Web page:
What It Really Means When You Have A Panic Disorder

Panic attacks are, without a doubt, a terrifying experience to go through. If you've had a panic attack, you're all too familiar with the sense of dread that sets in as the attack begins. What's even scarier is that it's sometimes hard to pinpoint when and where an attack might occur. Many people who have experienced a panic attack describe the experience as feeling helpless because the reason for the panic doesn't seem to exist (via WebMD). It can seemingly pop up out of nowhere, leaving you in a bind. You suddenly feel afraid. Your body reacts to this new sense of fear in a way that can be extremely jarring.

But the good news is that more and more people are finding out that there is an actual diagnosis and therefore help for this scary occurrence. If you are experiencing repeated panic attacks, it's very likely you have what is called panic disorder.

Panic disorders are more common than you might think

If you have panic disorder, the truth is that you're not facing this alone. According to the National Institute of Mental Health, panic disorder is actually a very common mental health issue that many people are dealing with today. Sometimes knowing that you're not in this fight alone can make handling the symptoms of panic disorder much easier.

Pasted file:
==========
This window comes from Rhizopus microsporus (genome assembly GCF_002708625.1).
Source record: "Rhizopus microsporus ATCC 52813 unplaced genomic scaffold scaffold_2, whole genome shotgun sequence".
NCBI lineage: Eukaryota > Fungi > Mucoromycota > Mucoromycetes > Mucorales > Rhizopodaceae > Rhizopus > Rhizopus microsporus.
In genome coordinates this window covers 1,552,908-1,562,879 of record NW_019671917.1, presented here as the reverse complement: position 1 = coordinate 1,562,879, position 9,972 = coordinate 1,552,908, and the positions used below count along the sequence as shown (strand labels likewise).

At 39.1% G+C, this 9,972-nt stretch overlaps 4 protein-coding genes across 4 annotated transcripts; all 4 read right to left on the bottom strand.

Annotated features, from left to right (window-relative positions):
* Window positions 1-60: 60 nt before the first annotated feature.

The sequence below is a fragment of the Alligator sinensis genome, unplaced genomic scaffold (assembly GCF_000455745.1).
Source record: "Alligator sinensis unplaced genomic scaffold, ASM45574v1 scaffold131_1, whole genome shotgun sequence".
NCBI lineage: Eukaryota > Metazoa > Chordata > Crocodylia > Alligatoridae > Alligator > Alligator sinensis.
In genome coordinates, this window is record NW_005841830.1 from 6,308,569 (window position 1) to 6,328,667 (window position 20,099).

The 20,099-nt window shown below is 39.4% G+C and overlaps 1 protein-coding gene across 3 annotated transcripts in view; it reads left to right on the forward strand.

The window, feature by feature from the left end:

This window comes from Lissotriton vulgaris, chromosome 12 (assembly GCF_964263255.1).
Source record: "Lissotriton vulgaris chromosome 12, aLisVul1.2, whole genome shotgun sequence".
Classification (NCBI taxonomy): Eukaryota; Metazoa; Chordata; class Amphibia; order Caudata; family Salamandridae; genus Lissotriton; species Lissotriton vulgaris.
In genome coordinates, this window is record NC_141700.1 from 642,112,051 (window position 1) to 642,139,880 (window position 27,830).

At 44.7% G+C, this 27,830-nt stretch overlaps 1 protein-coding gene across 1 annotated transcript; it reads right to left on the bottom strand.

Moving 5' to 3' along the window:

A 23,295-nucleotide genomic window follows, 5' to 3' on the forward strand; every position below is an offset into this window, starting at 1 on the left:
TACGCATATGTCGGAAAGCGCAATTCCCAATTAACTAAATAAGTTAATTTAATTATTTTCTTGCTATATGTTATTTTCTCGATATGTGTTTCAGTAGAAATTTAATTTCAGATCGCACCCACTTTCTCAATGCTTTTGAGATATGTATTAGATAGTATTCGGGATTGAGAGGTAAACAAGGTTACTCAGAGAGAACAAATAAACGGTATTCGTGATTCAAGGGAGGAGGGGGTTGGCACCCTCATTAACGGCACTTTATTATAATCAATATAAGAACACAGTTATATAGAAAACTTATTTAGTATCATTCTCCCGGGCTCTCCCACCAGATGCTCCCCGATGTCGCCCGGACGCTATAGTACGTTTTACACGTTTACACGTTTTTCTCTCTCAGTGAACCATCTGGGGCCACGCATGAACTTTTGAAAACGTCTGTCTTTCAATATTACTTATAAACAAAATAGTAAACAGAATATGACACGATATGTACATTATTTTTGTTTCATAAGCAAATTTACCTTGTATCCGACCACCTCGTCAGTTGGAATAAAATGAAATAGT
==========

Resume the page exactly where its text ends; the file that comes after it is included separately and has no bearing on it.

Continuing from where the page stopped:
Doctors have discovered that panic disorder is most likely to make an appearance when you are a young adult and if you're female (via the National Institute of Mental Health). Young adults diagnosed with panic disorder may wonder why they are facing a mental health problem at such an early stage in life. At this time, we don't have much of an answer to that.

A study by the National Institutes of Health believes that hormones play a role in how our bodies react to fear, so those with hormonal imbalances may be more prone to panic disorder. However, according to BMJ Journals, researchers believe that genetics play a role in whether or not you're more likely to have panic disorder.

Panic disorder is treatable

Being diagnosed with panic disorder means you are experiencing at least a few of many symptoms. These symptoms can include panic attacks, nausea, racing thoughts, the fear of dying, and shortness of breath (via Johns Hopkins Medicine). These symptoms can make living with panic disorder difficult. Existing in a state of constant fear can make even normal, everyday events like going to work or school seem terrifying. The thought of having an attack in a public place like either one of these may even have those diagnosed as having panic disorder not wanting to leave home. And staying indoors too often isn't exactly great for your health.

But here's some awesome news — panic disorder isn't something you have to just deal with. In fact, as noted by Johns Hopkins Medicine, doctors say that it can be treated. There are many anti-anxiety medications that can help fight off symptoms of panic disorder. Counseling is another great way to learn coping mechanisms to better handle yourself when you are experiencing a panic attack.